This turned out to be probably the best beer I’ve ever made. I made an 11 gallon batch so I could add raspberries to half of it for a raspberry wheat and have the other half as an American wheat. I was amazed at how well both came out and plan to do another batch when it cools off a little outside.
To make a raspberry wheat from half the batch, I added 5 lbs of raspberries (purchased frozen, thawed to room temperature and mashed with a potato masher) to a large fermenter and racked half of the batch into it after the secondary fermentation was complete. This fermented another two weeks before bottling with 3/4 cup of corn sugar. FG after raspberry fermentation was 1.001 (!)
The American Wheat half of the batch has a nice citrusy flavor and is quite cloudy (which I wanted). The raspberry half is a deep red color, and has a magnificent raspberry aroma and pronounced raspberry flavor. It had a real alcohol bite for several weeks after bottling (due to the SG drop from 1.049 to 1.001) but has mellowed quite nicely in the last month or so – it still packs quite a kick though!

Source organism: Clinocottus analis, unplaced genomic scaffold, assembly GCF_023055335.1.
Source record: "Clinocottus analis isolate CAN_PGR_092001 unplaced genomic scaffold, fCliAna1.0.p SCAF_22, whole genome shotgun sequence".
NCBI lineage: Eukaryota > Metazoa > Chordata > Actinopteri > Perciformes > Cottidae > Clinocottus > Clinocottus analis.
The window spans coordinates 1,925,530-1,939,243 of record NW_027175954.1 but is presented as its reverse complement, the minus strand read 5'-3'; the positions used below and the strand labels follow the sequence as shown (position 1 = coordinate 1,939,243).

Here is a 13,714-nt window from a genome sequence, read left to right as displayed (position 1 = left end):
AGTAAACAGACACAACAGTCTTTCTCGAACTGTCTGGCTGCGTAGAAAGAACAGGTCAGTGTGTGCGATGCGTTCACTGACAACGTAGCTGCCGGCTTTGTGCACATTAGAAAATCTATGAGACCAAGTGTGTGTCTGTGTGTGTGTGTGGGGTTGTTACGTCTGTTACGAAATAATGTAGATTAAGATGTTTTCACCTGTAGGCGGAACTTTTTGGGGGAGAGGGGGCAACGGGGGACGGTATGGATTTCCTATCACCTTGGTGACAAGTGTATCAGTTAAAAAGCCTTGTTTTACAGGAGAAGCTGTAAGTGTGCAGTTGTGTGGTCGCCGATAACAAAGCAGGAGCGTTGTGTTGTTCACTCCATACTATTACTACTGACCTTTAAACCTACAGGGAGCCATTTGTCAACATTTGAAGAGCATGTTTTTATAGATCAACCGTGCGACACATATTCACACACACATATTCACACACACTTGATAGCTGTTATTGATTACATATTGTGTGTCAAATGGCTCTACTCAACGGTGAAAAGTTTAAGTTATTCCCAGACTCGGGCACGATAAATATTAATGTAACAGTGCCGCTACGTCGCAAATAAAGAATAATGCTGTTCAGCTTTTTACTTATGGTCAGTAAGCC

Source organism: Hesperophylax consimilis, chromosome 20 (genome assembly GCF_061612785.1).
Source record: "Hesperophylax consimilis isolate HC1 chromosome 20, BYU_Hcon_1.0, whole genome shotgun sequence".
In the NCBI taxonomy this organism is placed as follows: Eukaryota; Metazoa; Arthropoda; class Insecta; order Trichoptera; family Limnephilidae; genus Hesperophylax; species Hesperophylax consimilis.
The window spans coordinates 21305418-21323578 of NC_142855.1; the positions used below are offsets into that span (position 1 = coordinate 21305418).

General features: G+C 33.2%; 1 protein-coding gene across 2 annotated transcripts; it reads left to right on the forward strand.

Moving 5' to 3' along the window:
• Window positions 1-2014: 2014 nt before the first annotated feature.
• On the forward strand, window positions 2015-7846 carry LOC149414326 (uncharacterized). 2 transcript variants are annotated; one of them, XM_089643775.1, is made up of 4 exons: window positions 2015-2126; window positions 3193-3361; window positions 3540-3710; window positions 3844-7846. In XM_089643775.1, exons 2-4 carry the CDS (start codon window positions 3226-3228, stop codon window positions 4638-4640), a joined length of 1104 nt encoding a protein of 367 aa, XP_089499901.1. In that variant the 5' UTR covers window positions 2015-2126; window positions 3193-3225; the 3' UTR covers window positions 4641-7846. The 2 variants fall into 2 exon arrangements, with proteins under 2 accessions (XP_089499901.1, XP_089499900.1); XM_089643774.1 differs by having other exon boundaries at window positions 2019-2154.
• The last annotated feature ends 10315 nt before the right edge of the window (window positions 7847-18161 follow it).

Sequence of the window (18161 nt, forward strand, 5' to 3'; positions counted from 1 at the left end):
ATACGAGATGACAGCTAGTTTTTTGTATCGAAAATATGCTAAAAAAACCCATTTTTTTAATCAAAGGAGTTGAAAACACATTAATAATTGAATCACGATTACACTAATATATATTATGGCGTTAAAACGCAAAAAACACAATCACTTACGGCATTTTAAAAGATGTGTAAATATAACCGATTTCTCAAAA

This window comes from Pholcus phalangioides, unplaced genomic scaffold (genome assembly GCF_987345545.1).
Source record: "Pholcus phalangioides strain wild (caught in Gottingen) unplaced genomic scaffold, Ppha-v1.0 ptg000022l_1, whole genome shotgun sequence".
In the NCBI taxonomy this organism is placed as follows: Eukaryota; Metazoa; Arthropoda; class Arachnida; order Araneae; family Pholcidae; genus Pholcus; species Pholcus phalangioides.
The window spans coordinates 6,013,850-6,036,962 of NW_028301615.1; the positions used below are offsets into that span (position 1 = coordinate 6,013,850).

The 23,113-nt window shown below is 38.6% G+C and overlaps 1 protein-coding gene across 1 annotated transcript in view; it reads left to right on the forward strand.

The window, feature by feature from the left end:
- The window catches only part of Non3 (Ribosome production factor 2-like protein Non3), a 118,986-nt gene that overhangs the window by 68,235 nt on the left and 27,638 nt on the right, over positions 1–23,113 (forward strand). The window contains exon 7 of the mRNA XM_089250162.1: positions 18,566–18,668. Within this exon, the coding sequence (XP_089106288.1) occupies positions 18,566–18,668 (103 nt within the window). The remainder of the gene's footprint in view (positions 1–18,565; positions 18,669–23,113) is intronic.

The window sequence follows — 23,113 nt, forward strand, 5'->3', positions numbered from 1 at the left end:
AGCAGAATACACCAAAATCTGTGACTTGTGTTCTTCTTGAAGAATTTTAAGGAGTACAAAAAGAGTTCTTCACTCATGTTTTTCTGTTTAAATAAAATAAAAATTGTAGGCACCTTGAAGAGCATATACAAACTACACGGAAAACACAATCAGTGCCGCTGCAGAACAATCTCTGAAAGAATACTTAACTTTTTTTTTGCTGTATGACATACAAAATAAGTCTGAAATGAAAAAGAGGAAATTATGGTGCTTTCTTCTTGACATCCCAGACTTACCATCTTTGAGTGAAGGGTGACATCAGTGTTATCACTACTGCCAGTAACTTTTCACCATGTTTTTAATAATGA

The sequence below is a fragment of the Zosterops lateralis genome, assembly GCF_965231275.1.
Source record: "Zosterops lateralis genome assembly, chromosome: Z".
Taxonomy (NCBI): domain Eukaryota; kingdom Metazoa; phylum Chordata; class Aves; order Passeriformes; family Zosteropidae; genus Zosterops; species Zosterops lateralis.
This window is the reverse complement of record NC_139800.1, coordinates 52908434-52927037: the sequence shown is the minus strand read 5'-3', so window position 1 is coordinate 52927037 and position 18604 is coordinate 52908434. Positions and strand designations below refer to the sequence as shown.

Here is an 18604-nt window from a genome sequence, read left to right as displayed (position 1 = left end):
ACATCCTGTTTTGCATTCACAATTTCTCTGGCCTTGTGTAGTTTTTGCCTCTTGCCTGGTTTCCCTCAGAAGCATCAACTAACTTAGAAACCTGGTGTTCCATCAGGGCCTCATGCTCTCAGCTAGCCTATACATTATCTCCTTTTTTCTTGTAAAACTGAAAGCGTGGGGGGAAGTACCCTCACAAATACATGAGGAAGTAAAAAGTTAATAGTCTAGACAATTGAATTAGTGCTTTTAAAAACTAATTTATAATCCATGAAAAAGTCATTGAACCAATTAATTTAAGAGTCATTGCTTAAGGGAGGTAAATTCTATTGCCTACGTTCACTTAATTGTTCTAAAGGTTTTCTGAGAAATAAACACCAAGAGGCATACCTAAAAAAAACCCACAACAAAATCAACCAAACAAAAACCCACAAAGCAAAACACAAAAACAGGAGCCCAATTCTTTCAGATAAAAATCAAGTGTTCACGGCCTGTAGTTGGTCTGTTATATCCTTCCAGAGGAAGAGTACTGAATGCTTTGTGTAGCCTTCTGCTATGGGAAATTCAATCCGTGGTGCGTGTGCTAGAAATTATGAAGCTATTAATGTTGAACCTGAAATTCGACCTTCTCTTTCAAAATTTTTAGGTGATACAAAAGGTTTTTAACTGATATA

I get about 88% conversion efficiency from my system so you may need to adjust the grain bill to reach the same OG. About 23 IBU total for hops.
Crush unmalted wheat separately from other grains. Add water to cover and boil 30 minutes, adding more water as necessary (the grains soak up a lot!). Stir often and watch for scorching.
While wheat is cooking, mash-in remaining grains using abou 1.33 qt water per lb of grain at room temperature. Raise to 104F and hold 30 minutes.
Add cooked wheat and raise temperature to 140F. Hold 45 minutes. Raise to 155F and hold 90 minutes or until conversion is complete. Mash-out at 168F for 10 minutes.
Sparge at 168F pH 5.7 to collect 13 gallons for boiling.
Boil 90 minutes, adding hops during last 45 minutes and 1 tbsp Irish Moss during last 15 minutes. Cool, aerate thoroughly and pitch yeast starter.
Ferment 1 week at 68F, rack to secondary and ferment another 2 weeks at 68.
Bottle with 3/4 cup of corn sugar per 5 gallons or keg and force carbonate to 2.5 atmospheres.
par M. L. Pasteur, 1868 Mais quel est donc l’établissement où les laboratoires sont à ...